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Jeff Bezos asks if Elon Musk’s Twitter takeover gives China more ‘leverage’

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·3-min read
Jeff Bezos asks if Elon Musk’s Twitter takeover gives China more ‘leverage’
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Amazon chief Jeff Bezos wondered aloud on Tuesday whether the Chinese government has gained “a bit of leverage” over Twitter following Elon Musk’s acquisition.

On Monday, Twitter’s board agreed to sell the company to Musk for $44bn (£34.5bn), with the tech mogul paying around $54 per share for the San Francisco-based company.

Twitter said in a statement that the deal had “been unanimously approved by the Twitter board of directors”, and that it is expected to close in 2022, if approved by shareholders.

“The Twitter board conducted a thoughtful and comprehensive process to assess Elon’s proposal with a deliberate focus on value, certainty, and financing,” said Bret Taylor, Twitter’s independent board chair.

Following the announcement, Blue Origin founder and chief Mr Bezos posted a set of tweets on Tuesday, drawing attention to the close ties between Mr Musk’s electric vehicle (EV) manufacturing company Tesla and China.

Sharing tweets by New York Times reporter Mike Forsythe, Mr Bezos pointed out Tesla’s huge market in China and the EV company’s reliance on Chinese suppliers for its lithium-ion batteries.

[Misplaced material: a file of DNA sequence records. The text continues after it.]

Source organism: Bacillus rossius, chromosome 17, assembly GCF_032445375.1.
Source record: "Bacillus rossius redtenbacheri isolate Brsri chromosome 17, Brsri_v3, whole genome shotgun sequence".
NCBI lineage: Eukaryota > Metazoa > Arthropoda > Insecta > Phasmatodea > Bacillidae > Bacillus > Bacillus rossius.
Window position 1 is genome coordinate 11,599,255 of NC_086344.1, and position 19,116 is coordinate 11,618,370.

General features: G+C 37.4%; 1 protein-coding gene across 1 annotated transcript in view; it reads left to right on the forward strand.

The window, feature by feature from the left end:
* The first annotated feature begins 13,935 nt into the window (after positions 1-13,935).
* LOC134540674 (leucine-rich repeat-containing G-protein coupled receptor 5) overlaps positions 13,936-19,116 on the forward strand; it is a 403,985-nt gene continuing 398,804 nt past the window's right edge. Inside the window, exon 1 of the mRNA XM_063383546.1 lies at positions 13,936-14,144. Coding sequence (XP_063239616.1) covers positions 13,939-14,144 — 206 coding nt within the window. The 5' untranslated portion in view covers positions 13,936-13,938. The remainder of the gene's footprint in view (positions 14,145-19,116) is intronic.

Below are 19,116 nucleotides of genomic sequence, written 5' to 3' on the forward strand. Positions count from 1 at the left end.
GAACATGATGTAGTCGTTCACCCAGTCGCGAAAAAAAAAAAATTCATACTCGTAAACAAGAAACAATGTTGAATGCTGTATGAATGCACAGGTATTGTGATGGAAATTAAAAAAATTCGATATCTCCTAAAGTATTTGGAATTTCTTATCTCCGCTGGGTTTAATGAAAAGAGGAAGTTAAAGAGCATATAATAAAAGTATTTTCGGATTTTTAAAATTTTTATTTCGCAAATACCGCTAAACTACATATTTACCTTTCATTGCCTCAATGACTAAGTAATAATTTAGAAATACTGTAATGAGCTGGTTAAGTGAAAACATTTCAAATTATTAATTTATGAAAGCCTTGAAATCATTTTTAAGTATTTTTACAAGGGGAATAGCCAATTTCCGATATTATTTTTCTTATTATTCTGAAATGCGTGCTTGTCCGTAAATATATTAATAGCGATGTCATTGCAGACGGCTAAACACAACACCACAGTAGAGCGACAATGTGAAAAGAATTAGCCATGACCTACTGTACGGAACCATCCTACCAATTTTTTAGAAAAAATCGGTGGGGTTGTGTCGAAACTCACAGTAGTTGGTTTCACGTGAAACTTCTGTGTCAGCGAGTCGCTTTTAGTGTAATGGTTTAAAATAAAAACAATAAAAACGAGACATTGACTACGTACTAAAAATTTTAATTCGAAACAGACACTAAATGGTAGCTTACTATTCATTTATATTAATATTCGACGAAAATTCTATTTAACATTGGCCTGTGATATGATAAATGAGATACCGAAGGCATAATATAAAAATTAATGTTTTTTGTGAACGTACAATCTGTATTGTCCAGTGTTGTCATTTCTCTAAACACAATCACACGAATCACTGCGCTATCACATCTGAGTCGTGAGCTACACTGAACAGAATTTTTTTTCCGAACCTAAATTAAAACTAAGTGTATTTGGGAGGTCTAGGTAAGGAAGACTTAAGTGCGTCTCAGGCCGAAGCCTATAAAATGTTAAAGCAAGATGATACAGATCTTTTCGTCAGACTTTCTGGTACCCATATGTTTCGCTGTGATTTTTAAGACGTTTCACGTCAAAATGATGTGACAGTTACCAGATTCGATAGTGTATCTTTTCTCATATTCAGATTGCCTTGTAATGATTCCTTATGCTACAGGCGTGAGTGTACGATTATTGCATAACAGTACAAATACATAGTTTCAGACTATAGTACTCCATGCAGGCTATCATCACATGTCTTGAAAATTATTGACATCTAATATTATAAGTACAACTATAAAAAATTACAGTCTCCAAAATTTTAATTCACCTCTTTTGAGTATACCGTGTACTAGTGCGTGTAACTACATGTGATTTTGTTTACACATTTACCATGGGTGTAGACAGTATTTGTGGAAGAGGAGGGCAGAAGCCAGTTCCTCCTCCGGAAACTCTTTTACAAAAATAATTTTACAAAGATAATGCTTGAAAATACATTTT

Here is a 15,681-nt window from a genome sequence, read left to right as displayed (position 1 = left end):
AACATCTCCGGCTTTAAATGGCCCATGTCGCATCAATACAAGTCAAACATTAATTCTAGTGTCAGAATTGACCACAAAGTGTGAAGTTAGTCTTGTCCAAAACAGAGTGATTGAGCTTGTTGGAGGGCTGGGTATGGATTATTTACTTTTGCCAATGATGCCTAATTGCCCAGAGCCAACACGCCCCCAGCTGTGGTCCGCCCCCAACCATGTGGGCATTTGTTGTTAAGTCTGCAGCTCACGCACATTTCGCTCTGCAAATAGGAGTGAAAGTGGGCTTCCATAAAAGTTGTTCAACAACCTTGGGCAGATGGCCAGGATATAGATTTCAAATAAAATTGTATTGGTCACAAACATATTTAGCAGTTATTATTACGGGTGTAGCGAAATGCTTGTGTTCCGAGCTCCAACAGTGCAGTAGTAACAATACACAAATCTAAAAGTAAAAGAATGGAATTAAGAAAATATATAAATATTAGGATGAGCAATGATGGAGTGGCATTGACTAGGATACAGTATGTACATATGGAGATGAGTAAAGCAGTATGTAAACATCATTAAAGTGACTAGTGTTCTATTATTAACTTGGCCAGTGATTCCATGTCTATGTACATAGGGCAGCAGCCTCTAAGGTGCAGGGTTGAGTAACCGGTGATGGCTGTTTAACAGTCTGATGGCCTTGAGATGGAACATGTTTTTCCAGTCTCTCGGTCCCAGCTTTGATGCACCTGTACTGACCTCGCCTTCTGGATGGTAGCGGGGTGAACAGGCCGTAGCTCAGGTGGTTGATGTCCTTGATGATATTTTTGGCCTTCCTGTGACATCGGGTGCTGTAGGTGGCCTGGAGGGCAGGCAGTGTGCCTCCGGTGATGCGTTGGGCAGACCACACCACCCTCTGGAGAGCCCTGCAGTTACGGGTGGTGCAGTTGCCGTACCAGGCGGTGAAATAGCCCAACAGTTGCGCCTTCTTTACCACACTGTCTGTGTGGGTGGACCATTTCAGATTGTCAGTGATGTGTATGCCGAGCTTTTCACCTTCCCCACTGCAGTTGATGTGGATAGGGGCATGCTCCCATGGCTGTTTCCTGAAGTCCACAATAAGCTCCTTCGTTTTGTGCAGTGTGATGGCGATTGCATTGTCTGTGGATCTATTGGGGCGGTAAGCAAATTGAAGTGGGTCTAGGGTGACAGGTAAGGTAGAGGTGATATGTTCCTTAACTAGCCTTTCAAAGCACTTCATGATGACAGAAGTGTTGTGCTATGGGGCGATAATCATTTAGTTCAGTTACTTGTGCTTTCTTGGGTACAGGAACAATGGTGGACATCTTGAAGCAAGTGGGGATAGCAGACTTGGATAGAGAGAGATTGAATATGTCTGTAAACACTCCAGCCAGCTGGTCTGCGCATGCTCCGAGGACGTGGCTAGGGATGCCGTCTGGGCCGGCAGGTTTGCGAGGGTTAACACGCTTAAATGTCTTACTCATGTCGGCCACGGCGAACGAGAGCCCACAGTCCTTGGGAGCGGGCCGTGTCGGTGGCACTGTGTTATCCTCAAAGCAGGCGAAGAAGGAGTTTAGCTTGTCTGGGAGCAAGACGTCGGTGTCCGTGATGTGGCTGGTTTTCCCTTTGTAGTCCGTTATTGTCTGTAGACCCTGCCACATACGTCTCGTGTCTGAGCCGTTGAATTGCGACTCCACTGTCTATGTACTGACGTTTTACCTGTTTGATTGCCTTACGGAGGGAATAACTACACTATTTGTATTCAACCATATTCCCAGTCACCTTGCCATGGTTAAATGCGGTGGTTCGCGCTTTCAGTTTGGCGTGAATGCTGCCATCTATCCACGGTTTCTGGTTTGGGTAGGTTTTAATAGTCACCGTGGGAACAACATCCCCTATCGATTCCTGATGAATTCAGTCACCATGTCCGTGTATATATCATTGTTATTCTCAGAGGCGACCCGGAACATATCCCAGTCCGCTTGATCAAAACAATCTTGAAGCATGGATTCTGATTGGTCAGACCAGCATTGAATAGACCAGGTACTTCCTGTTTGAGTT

“Tesla’s second-biggest market in 2021 was China (after the US). Chinese battery makers are major suppliers for Tesla’s EVs,” Mr Forsythe tweeted.

The NYT reporter noted that China’s ban on Twitter since 2009 had ensured that the communist country’s government had “almost no leverage” over the microblogging site, but this may now change following Mr Musk’s buy-out of the platform.

“Interesting question. Did the Chinese government just gain a bit of leverage over the town square,” the Amazon chief asked while retweeting Mr Forsythe’s post.

Mr Bezos, however, added that he was sceptical of his own question.

“My own answer to this question is probably not. The more likely outcome in this regard is complexity in China for Tesla, rather than censorship at Twitter,” he said.

“But we’ll see. Musk is extremely good at navigating this kind of complexity,” he added.

Mr Musk said following the Twitter buyout that he believes the microblogging site should be a platform for free speech.

“Free speech is the bedrock of a functioning democracy, and Twitter is the digital town square where matters vital to the future of humanity are debated,” Mr Musk said.

Mr Bezos use of the words “town square” in his own tweets could be a dig at this statement.

Following Twitter’s announcement, the company’s current chief Parag Agrawal reportedly told his employees at a company-wide meeting that the future of the social media firm is uncertain, and that he doesn’t know which direction the platform will go.

Though Mr Agrawal listened to staff questions about the Tesla chief’s plans for the company, he deferred many of the queries, including ones about the possibility of layoffs and the board’s rationale for the deal, according to Reuters.

Meanwhile, the platform’s co-founder and former chief Jack Dorsey has said the Tesla titan’s takeover is the “singular solution” he trusts.

Mr Dorsey said “Twitter as a company” has always been his “sole issue” and biggest regret. “It has been owned by Wall Street and the ad model. Taking it back from Wall Street is the correct first step,” he said.

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